Case study: Achieving earlier signoff convergence and a ‘shift left’ for P&R at Qualcomm
Mentor launched the Calibre RealTime Digital tool in June. It graphically flags DRC errors during place and route (P&R) of digital blocks within the layout software., The engineer therefore does not need to review the documentation from a full DRC fun.
This article describes Qualcomm’s experiences in India with Calibre RealTime Digital as a pre-release user. It describes the background to its decision to extend the tool’s use as part of its core company-wide design flow.
Qualcomm was suffering DRC-based delays in achieving P&R sign-off and convergence that it attributed to a number of sources. Among the most significant were:
- Late stage IP integration leading to nwell, diffusion and fin boundary violations;
- Incorrect and unintended metal fixes; and
- Standard cell interface errors, sometimes hidden by a proliferation of surrounding metal DRC issues.
Correcting these errors was a largely manual and iterative process. P&R-based DRC would be run. The report would be analyzed. The routing would be amended. P&R-based DRC would be run again. The new results would be reviewed, and then the routing might well need to be amended again. Cycling through these steps added days and sometimes weeks to the overall design process.
A second objective was Qualcomm’s wish to achieve a ‘shift left’ in its DRC process. Here, the company wanted to save time by bringing forward the physical verification feedback process and thereby achieving greater design convergence earlier (Figure 1).
Before introducing Calibre RealTime Digital, its designers had:
(i) Exported the P&R database.
(ii) Generated GDS files
(iii) Run standard Calibre DRC
The quality of the resulting P&R database had led to LEF vs GDS format errors that could again take significant time to resolve. In a wider sense, Qualcomm was concerned that DRC runs were taking up too much time at critical points in the design flow.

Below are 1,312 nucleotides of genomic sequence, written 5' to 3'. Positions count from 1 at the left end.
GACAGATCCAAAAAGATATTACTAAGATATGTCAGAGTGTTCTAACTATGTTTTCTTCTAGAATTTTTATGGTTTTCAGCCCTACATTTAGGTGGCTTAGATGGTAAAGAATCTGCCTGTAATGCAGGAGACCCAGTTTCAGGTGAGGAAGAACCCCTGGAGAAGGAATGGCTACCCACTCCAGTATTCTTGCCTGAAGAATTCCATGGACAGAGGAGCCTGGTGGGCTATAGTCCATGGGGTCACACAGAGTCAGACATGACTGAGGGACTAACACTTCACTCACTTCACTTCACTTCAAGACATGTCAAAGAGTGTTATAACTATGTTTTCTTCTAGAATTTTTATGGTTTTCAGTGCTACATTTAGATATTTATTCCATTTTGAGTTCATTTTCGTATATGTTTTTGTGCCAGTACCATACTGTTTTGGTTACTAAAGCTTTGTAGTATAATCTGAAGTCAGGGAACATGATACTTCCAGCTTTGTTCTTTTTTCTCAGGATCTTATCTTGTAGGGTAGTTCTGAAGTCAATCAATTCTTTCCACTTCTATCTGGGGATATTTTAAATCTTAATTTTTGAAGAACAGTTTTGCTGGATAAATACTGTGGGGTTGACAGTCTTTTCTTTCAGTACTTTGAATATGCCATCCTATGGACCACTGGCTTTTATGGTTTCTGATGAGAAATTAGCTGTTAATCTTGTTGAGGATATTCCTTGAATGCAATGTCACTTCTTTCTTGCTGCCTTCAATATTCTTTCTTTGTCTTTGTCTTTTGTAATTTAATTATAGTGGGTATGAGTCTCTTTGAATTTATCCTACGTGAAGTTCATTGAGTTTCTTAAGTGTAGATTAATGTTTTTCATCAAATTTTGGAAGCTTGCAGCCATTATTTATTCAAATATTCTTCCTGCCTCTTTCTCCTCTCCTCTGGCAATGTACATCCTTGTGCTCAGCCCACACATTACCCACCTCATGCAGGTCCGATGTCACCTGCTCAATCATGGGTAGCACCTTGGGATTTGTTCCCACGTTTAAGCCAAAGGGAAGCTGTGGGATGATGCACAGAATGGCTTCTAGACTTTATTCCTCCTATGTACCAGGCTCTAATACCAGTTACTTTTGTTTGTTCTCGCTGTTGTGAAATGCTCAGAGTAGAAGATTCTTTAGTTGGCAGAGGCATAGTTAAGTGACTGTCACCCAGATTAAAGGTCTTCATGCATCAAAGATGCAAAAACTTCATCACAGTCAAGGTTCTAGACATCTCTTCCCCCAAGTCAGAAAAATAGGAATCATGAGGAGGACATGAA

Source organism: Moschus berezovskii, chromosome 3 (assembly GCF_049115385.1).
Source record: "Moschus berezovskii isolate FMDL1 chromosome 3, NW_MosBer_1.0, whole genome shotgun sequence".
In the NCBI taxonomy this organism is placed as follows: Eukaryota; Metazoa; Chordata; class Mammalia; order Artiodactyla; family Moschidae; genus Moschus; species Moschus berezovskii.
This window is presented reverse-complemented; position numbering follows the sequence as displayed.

Adopting Calibre RealTime Digital
Calibre RealTime Digital analyzes a P&R layout based on foundry-approved DRC rule sets and displays the results graphically. It flags DRC violations in the layout screen rather than through a report that needs to be separately read and understood.
It is compatible with and provides such results within the GUIs of all major P&R software suites, including Innovus from Cadence Design Systems and IC Compiler II from Synopsys. As such, it is not disruptive in terms of design-flow adoption. If anything, it aims to present violations data in the context that is easiest for P&R engineers to analyze.
Qualcomm specifically used the tool’s IP Merge function to read in IP blocks, including late additions and to replicate the metal geometries within those blocks.
The company said that this allowed it to apply fixes in one or two runs and a few hours in comparison with a flow that had been taking several days.
“Fixing becomes very intuitive and we can instantly validate the fixes. For complex DRC rules it really helps to get feedback within few seconds compared to hours for a standalone run,” said Satish Dinavahi, Director, Engineering at Qualcomm India.
The main conclusion Qualcomm reached benchmarking Calibre RealTime Digital against its previous flow was that the tools saved between three and five physical verification iterations during each critical milestone for P&R. It provided greater confidence that the P&R results would have sufficient convergence for their translation into a fab-ready format. It also lead to a ‘cleaner’ design entering the final Calibre DRC stage before being sent to manufacturing.
The company also found that the tool’s performance was a function of the number of polygons provided as input, data shown in Figure 2.
Qualcomm’s first deployed Calibre RealTime Digital within the digital design group inBangalore, India. Based on the results, it now plans to extend it across the P&R flow at more locations.
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